I stumbled upon a blog post about logarithms, which reminded me of a post I made here: Some finding that deepens one’s undertanding of a particular aspect. Not ground breaking, but nevertheless interesting and maybe even helpful.

The post is great, I’d advice you to skip my summary and read the original post by Malte Skarupke. But since links die without warning, I’ll keep a summary below.

Logarithms correspond to the number of digits. Examples:

- \(\text{log}_{10}(100) = 2\)
- \(\text{log}_{10}(1000) = 3\)
- \(\text{log}_{10}(10000) = 4\)

Well, as you can see the first digit doesn’t count. But that shouldn’t impede the intuition that can be gained.

It is important that the logarithm base is equivalent to the base of the numeral system. E.g., when the number is written in binary, its number of digits correspond to the binary logarithm.

- \(\text{log}_2(10b) = 1\)
- \(\text{log}_2(100b) = 2\)
- \(\text{log}_2(1000b) = 3\)

The intuition transfers nicely to the logarithm rules.

- \(\text{log}_b(xy) = \text{log}_b(x) + \text{log}_b(y)\)
- Example: 1,000 * 100 = 100,000

For powers of ten, this is obvious, but the principle holds in general: When multiplying two numbers, the number of digits of the result will correspond to the sum of the digits of the factors.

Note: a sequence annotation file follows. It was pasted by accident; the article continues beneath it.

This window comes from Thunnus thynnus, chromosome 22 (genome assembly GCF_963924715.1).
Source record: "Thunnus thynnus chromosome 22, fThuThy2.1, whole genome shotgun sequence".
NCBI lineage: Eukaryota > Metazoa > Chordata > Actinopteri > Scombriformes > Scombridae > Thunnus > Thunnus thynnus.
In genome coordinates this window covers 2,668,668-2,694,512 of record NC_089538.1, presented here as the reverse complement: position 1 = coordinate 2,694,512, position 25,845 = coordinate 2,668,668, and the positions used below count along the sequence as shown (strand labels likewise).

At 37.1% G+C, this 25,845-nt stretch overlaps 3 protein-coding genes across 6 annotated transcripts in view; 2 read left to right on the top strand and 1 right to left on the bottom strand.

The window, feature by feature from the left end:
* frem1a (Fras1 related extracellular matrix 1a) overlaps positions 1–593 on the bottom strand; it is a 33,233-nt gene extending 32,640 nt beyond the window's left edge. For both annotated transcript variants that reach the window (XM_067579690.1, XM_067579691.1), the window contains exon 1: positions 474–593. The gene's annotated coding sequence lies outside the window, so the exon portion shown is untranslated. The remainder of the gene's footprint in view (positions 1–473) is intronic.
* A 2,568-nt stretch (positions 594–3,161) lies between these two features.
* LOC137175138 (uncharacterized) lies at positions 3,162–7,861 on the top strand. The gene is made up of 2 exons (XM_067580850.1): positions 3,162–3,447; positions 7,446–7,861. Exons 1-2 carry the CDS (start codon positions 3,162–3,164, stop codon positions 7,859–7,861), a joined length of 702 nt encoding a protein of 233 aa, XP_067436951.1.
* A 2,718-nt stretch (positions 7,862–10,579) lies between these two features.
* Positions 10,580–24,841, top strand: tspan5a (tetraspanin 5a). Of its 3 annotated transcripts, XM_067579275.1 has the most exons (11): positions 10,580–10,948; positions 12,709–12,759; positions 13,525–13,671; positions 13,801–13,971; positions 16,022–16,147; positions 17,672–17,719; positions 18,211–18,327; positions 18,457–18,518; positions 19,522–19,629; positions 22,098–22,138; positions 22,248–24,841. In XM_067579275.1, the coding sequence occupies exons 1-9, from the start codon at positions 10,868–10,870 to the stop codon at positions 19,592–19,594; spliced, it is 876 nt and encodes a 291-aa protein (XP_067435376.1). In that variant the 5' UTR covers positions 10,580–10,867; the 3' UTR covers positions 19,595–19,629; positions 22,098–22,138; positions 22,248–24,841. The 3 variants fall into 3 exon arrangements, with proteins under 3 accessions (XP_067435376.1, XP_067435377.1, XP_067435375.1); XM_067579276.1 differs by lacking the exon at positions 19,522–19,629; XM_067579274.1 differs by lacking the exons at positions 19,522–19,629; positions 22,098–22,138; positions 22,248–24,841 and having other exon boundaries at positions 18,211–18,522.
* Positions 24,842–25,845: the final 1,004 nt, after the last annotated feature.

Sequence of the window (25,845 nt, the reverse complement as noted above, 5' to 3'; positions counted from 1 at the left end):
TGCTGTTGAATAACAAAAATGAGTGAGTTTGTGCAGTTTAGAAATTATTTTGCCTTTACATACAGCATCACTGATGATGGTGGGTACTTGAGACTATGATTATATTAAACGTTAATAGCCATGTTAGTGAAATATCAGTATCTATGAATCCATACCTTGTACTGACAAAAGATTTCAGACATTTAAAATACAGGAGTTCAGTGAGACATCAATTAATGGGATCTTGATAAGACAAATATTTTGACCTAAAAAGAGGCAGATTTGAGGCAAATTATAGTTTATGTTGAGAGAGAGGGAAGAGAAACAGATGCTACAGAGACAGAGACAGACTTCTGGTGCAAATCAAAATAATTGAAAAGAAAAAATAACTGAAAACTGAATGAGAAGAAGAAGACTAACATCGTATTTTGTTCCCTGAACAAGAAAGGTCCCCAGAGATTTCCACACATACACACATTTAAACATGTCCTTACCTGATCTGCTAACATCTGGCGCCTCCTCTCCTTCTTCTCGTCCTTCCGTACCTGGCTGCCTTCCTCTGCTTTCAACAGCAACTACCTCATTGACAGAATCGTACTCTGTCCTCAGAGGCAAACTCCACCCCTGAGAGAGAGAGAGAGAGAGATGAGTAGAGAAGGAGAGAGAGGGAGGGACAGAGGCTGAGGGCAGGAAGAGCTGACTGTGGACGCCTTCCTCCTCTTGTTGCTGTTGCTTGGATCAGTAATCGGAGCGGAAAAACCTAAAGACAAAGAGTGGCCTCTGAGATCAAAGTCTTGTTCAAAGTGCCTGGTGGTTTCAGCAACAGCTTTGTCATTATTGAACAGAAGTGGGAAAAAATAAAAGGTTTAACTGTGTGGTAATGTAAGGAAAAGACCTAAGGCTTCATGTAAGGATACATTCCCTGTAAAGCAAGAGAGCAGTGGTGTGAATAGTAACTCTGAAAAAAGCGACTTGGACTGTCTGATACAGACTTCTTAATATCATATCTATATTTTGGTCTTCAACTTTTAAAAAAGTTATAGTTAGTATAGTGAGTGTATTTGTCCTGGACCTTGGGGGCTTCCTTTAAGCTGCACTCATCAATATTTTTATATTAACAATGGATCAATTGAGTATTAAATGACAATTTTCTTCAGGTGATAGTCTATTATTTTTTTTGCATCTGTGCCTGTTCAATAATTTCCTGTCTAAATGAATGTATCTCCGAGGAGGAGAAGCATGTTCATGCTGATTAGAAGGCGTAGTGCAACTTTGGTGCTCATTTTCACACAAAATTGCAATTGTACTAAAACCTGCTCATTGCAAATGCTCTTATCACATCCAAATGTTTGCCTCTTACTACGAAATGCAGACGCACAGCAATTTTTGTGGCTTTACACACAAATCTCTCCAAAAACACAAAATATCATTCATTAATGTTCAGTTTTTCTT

- \(\text{log}_b(x/y) = \text{log}_b(x) - \text{log}_b(y)\)
- Example: 1000 / 100 = 10

Inverse behavior here. Makes sense, but (for me) definitely was not obvious before.

- \(\text{log}_b(x^y) = \text{log}_b(x) * \text{log}_b(y)\)
- Example: \(1000^3 = 1000 * 1000 * 1000 = 1,000,000,000\)

- \(\text{log}_b(\sqrt[y]{x}) = \text{log}_b(x) / y\)
- Example: \(\sqrt[3]{1,000,000,000} = 1,000\)

- \(\text{log}_b(x) = \text{log}_k(x) / \text{log}_k(b)\)

This one means that the number of digits of a number, when written in different bases, will always be related by constant factors – no matter what the number is. For example, the number of digits of a number written in binary will always be \(1 / \text{log}_{10}(2) = 3.32\) times as much as when written in base 10. Example: 1024 = 10000000000b. Don’t forget that the first digit doesn’t count for this intuition ;-).

By the way, if you liked the (original) post, you may also like this one by the same author. At least I did.

Note that the correspondence of the logarithm to the number of digits can be used in practice to compute the number of accurate digits of approximations:

```
exact = 123.456
approx = 123.4561
abs_accuracy = abs(exact - approx) # -> 0.0001
rel_accuracy = (abs_accuracy)/exact # -> 0.00000081
accurate_digts = -log_10(rel_accuracy) # -> 6.09
```

At least approximately, as the following example shows :-).

```
exact = 123.456
approx = 123.4567 # higher deviation
abs_accuracy = abs(exact - approx) # -> 0.0007
rel_accuracy = (abs_accuracy)/exact # -> 0.00000567
accurate_digts = -log_10(rel_accuracy) # -> 5.25
```

But it works the same way, e.g., for binary notation, when using \(log_2\).

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